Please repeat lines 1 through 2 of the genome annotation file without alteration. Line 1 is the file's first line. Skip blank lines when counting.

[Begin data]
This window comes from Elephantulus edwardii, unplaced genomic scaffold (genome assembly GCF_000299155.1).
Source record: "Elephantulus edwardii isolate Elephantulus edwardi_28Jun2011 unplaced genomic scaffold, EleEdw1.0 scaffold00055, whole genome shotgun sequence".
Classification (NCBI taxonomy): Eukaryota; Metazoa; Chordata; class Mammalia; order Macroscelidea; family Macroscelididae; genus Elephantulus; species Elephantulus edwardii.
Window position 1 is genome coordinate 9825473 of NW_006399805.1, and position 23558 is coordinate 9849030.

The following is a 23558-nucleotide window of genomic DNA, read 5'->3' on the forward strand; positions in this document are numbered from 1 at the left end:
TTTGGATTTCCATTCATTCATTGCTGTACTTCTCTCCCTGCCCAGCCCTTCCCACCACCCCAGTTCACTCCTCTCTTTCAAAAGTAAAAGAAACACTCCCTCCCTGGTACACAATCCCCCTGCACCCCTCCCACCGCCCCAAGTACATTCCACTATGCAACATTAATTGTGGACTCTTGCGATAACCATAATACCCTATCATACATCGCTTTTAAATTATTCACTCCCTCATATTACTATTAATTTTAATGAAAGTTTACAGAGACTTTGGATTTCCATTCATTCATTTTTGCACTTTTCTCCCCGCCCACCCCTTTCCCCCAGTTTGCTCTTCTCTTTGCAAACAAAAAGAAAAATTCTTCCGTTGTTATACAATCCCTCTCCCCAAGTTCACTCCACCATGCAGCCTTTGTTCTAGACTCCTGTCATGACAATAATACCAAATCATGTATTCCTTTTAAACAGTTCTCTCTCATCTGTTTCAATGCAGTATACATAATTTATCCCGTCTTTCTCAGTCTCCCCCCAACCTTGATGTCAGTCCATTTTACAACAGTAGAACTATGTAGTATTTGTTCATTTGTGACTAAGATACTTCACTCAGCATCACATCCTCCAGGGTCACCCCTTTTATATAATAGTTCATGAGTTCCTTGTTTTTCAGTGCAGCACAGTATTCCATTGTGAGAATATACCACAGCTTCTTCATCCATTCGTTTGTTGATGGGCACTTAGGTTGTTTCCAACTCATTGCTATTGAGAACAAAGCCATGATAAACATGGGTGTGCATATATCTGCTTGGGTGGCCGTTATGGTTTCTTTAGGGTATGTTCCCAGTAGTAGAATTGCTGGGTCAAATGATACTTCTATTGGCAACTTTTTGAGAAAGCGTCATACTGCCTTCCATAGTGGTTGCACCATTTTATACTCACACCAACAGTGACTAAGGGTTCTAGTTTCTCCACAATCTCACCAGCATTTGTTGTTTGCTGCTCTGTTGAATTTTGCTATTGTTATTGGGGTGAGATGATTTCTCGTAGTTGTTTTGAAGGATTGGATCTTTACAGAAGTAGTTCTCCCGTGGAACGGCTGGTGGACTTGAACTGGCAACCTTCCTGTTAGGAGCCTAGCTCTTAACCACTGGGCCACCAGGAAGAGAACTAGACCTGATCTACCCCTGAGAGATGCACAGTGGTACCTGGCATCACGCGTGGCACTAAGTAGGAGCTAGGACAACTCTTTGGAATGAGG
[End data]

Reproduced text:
This window comes from Elephantulus edwardii, unplaced genomic scaffold (genome assembly GCF_000299155.1).
Source record: "Elephantulus edwardii isolate Elephantulus edwardi_28Jun2011 unplaced genomic scaffold, EleEdw1.0 scaffold00055, whole genome shotgun sequence".